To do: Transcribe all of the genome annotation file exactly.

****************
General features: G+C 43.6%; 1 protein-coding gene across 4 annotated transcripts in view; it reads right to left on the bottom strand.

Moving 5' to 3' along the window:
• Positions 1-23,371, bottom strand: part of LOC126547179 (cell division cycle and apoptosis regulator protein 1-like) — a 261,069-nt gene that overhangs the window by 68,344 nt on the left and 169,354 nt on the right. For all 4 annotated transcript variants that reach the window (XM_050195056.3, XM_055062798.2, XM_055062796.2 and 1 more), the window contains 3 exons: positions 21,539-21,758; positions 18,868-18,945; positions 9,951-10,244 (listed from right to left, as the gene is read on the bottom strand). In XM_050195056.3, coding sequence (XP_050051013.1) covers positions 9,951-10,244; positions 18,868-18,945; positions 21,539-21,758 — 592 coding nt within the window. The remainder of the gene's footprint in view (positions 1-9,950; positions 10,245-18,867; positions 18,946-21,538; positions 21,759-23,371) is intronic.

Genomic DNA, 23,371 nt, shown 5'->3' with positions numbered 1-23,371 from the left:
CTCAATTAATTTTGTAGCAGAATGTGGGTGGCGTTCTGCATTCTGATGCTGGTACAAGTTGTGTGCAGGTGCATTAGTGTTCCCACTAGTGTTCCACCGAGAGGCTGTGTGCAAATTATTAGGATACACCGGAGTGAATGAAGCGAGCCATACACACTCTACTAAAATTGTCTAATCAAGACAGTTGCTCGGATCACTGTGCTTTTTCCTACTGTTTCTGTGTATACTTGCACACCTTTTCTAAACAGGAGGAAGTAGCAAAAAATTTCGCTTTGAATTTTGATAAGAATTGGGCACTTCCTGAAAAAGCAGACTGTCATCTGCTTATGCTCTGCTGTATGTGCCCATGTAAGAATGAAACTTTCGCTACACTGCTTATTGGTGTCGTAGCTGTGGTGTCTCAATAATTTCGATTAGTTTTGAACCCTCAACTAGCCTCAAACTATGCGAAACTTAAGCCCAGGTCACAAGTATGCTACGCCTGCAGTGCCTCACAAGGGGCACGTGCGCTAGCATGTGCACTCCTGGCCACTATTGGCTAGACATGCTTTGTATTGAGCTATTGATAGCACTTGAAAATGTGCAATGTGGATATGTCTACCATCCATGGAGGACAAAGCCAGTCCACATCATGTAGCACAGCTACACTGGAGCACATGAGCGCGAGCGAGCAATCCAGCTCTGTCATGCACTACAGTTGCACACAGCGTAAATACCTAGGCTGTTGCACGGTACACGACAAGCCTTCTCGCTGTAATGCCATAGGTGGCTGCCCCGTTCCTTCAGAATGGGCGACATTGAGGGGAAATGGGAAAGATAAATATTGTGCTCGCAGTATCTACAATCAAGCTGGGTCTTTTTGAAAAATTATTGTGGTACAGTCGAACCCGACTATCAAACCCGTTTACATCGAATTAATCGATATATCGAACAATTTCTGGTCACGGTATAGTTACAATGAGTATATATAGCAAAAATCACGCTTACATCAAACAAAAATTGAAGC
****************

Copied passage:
General features: G+C 43.6%; 1 protein-coding gene across 4 annotated transcripts in view; it reads right to left on the bottom strand.

Moving 5' to 3' along the window:
• Positions 1-23,371, bottom strand: part of LOC126547179 (cell division cycle and apoptosis regulator protein 1-like) — a 261,069-nt gene that overhangs the window by 68,344 nt on the left and 169,354 nt on the right. For all 4 annotated transcript variants that reach the window (XM_050195056.3, XM_055062798.2, XM_055062796.2 and 1 more), the window contains 3 exons: positions 21,539-21,758; positions 18,868-18,945; positions 9,951-10,244 (listed from right to left, as the gene is read on the bottom strand). In XM_050195056.3, coding sequence (XP_050051013.1) covers positions 9,951-10,244; positions 18,868-18,945; positions 21,539-21,758 — 592 coding nt within the window. The remainder of the gene's footprint in view (positions 1-9,950; positions 10,245-18,867; positions 18,946-21,538; positions 21,759-23,371) is intronic.

Genomic DNA, 23,371 nt, shown 5'->3' with positions numbered 1-23,371 from the left:
CTCAATTAATTTTGTAGCAGAATGTGGGTGGCGTTCTGCATTCTGATGCTGGTACAAGTTGTGTGCAGGTGCATTAGTGTTCCCACTAGTGTTCCACCGAGAGGCTGTGTGCAAATTATTAGGATACACCGGAGTGAATGAAGCGAGCCATACACACTCTACTAAAATTGTCTAATCAAGACAGTTGCTCGGATCACTGTGCTTTTTCCTACTGTTTCTGTGTATACTTGCACACCTTTTCTAAACAGGAGGAAGTAGCAAAAAATTTCGCTTTGAATTTTGATAAGAATTGGGCACTTCCTGAAAAAGCAGACTGTCATCTGCTTATGCTCTGCTGTATGTGCCCATGTAAGAATGAAACTTTCGCTACACTGCTTATTGGTGTCGTAGCTGTGGTGTCTCAATAATTTCGATTAGTTTTGAACCCTCAACTAGCCTCAAACTATGCGAAACTTAAGCCCAGGTCACAAGTATGCTACGCCTGCAGTGCCTCACAAGGGGCACGTGCGCTAGCATGTGCACTCCTGGCCACTATTGGCTAGACATGCTTTGTATTGAGCTATTGATAGCACTTGAAAATGTGCAATGTGGATATGTCTACCATCCATGGAGGACAAAGCCAGTCCACATCATGTAGCACAGCTACACTGGAGCACATGAGCGCGAGCGAGCAATCCAGCTCTGTCATGCACTACAGTTGCACACAGCGTAAATACCTAGGCTGTTGCACGGTACACGACAAGCCTTCTCGCTGTAATGCCATAGGTGGCTGCCCCGTTCCTTCAGAATGGGCGACATTGAGGGGAAATGGGAAAGATAAATATTGTGCTCGCAGTATCTACAATCAAGCTGGGTCTTTTTGAAAAATTATTGTGGTACAGTCGAACCCGACTATCAAACCCGTTTACATCGAATTAATCGATATATCGAACAATTTCTGGTCACGGTATAGTTACAATGAGTATATATAGCAAAAATCACGCTTACATCAAACAAAAATTGAAGC